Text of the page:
Am I Pretty Yet?

As children we are taught to be anything, to do anything. “You can achieve it all,” my mother used to tell me, but society tells a different narrative. Plastered on the front cover of each and every magazine are near-perfect specimens of the human race. “5 Tips for better abs,” “This Seasons Best and Worst Dressed,” “Top 25 Most Beautiful Women!” We, specifically women, are constantly inundated with reminders that we are not enough. Under the subterfuge of the “American Dream” and “reaching our potential” we are quietly reminded that we must always look and behave a certain way. That in order to be accepted as women, we must check this box, fit this image, shop at this store. While this poses a problem to every woman, we are also unconsciously forcing young girls to grow up with this type of harmful cultural programming.

At the age of 18, I developed anorexia nervosa, more commonly known as anorexia. The perfect bodies in the media permeated my brain every minute of each day. I was not content to eat an entire meal for fear of gaining weight. I liked my body, was proud of it, even: my thighs didn’t touch, my stomach didn’t have rolls and I was able to see my hips and ribs. Each of these things I was taught, were important. If never explicitly stated, the thousand of images, movies and videos being given the most air play propagated this type of figure. Relatively thin to begin with, I got thinner. I ate half meals or sometimes not at all. In vain attempts to fool my family, I would choke down four pancakes for breakfast knowing full well I would eat nothing else for the remainder of the day. This starvation lasted the remainder of my teen years and into my early twenties.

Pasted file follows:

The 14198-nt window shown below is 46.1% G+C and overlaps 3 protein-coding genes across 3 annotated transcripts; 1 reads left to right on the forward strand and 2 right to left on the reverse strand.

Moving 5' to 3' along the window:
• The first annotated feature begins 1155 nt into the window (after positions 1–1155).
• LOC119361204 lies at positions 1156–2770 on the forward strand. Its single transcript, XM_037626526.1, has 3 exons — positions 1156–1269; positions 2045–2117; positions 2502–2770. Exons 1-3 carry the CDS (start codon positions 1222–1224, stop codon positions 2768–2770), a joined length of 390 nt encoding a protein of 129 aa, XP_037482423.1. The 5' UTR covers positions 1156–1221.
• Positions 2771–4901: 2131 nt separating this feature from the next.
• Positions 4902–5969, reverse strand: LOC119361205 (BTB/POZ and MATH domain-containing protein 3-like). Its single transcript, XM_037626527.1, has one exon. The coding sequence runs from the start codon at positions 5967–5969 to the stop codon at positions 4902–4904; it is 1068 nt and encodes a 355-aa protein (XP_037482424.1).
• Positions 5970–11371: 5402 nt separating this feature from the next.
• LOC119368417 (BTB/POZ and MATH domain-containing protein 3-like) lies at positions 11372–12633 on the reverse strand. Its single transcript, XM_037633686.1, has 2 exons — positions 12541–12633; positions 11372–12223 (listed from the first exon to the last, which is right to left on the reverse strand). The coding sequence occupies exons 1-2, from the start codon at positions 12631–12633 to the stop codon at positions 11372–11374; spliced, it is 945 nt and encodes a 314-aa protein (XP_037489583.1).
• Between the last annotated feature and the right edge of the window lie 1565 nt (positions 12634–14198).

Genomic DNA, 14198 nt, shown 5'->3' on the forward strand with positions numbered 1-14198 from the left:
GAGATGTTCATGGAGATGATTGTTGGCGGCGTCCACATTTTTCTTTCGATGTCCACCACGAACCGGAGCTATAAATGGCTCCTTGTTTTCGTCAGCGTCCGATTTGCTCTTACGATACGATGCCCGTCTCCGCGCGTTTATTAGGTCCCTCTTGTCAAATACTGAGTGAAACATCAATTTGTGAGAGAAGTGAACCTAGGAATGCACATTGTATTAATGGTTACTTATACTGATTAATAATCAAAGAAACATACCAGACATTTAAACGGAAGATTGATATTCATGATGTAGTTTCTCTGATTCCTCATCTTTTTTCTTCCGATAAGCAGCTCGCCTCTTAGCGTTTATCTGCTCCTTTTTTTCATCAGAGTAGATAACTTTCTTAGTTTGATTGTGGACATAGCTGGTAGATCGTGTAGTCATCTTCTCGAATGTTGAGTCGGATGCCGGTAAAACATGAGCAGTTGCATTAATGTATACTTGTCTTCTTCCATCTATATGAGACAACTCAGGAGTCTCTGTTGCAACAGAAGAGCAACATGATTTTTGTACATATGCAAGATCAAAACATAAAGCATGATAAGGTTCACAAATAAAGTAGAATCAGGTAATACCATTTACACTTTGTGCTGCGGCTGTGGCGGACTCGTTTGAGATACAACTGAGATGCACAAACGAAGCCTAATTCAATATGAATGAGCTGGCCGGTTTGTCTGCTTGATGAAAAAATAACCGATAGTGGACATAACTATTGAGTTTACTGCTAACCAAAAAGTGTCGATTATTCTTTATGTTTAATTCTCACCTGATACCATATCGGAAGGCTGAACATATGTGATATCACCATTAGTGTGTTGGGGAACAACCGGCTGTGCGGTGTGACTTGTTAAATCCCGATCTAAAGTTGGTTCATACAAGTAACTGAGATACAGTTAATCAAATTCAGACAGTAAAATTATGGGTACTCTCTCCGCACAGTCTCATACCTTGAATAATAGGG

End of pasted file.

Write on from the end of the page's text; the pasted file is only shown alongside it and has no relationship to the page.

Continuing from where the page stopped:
Shortly after my 21st birthday I was reading a book on the Buddhist religion when I had an epiphany: I was starving, literally and metaphorically. My anorexia was an attempt at control and I had surrendered to the beast many years before. In order to gain back ownership of my life I needed to make drastic changes. Over time I have come to know that because I am alive I am inherently beautiful; that true beauty comes from within and to give others the power to dictate my self worth was literally killing me. From that moment on, I fully immersed myself in the search for deeper meanings, authentic power and true health and wellness. To truly know myself, to connect with people on a meaningful and profound level and to eat food that I actually enjoy, guilt-free, has satiated me in a way in which anorexia never was able.

At the age of 27, I can say with full confidence that I have done something truly remarkable with my life. No, it was not becoming more powerful than my eating disorder, though to that I give full recognition. It is something far more consequential, more far reaching. I have clipped the restraints which society so tightly weaves around us. I have broken down the walls of how I should look, how I should be, what I should do, to live a life that is truly my own. As a result of rejecting the cultural programing that daily surrounds us, I am my own. I am free.

 

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